Wednesday, December 24, 2014

Gotal'u An Kebise Evaar'la

Now it is Christmas.

This is the first Christmas in a long time that I have spent away from my immediate family.  Certainly it is the first without Thayet or Meshparjai.  I did not go to Dickens Fair.  My house is empty and undecorated.  There are no presents here.  I may not be able to stay in Charlotte.  There has been little about this Advent that has seemed Christmas-y.

But Christmas is not about family, nor love, nor togetherness, nor cheer.  It is not about goodwill towards men.  Those are all good things, and worthy trappings for Christmas.  But what Christmas is - what the Black Pearl really is - is praise.

This is not a plea to keep the Christ in Christmas.  Even in its most traditionally religious incarnation, Christmas is already an abstract memorial of events and ideas that the Church finds significant.  If other people want to turn it into an abstract memorial of other events or ideas that they find significant, I shan't object; it doesn't diminish the sanctity of my own memorial.  But for me, what Christmas memorializes is the invasion, the return of the king ... the promise that I make all things new.

And while I love spending time at the holidays with my aliit (moreso, truth be told, than with my family in the traditional sense), and I love spreading Christmas cheer at Dickens, and I love spreading a sense of magic with decorations and presents, the one thing that Christmas really needs for me is a memorial of that epic moment, when the trap was laid for the great enemy and the powers of heaven rolled forward upon the territory of the prince of the air with all the thunder of the angels of the one whose thunder and trumpet terrified the people at Sinai, spearheaded all by the cry of a newborn.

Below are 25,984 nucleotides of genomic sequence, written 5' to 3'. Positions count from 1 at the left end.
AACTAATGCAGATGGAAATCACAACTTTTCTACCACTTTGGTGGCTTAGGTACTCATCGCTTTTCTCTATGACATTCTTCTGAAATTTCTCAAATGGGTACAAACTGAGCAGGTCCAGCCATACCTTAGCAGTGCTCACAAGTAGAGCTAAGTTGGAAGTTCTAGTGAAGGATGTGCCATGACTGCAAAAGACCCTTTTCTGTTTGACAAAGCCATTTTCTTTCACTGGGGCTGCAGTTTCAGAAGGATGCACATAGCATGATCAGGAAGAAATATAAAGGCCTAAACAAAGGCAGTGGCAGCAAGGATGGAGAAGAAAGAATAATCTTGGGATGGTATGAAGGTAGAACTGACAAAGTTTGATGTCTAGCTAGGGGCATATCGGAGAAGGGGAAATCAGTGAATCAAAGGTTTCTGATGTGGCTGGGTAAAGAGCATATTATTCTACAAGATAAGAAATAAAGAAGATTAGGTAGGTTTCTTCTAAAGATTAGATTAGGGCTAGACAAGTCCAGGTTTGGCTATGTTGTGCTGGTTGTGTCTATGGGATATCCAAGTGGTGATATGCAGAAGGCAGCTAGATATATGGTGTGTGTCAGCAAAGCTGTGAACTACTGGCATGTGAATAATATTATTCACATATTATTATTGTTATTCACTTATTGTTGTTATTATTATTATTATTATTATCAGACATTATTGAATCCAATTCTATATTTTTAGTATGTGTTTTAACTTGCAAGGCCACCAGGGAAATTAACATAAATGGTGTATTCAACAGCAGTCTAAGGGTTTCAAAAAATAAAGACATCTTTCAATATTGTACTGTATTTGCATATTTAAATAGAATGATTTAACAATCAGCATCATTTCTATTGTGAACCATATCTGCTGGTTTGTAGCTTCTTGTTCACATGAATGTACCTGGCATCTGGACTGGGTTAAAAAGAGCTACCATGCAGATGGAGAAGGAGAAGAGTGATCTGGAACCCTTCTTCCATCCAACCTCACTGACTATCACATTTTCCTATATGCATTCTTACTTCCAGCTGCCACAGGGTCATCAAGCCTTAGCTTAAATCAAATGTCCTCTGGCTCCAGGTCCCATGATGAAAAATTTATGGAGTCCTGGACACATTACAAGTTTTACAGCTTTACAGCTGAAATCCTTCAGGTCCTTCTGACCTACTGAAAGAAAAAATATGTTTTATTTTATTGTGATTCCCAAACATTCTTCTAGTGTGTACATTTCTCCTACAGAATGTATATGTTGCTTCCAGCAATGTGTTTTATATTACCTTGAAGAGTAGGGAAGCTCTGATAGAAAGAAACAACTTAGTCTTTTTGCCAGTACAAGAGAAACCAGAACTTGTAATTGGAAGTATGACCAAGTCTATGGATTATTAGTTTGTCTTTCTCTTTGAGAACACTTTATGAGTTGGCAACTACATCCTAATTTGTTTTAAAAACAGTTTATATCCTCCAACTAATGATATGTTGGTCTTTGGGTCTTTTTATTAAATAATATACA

I need the sense of remembering with others who are remembering the same thing, and are similarly moved.  It used to happen with Xenophon over Christmas carols at my parents' house.  Then I moved away, and some years it never happened.  Tonight it happened at St. Mark's Episcopal, filling that old church with carols and invoking the weight of generations past.  And at home after midnight, in this empty house with the lights off, thundering songs of praise.

I may, as it happens, be trading in my accustomed low church tradition for something somewhat more liturgical.  But I think that my cathedrals will always be made of thunder and smoke, light and shadow: full-throated worship roared to the heavens, a vocal salute.  Tonight I build one of those in this empty house, and the home is full.

And now it is Christmas.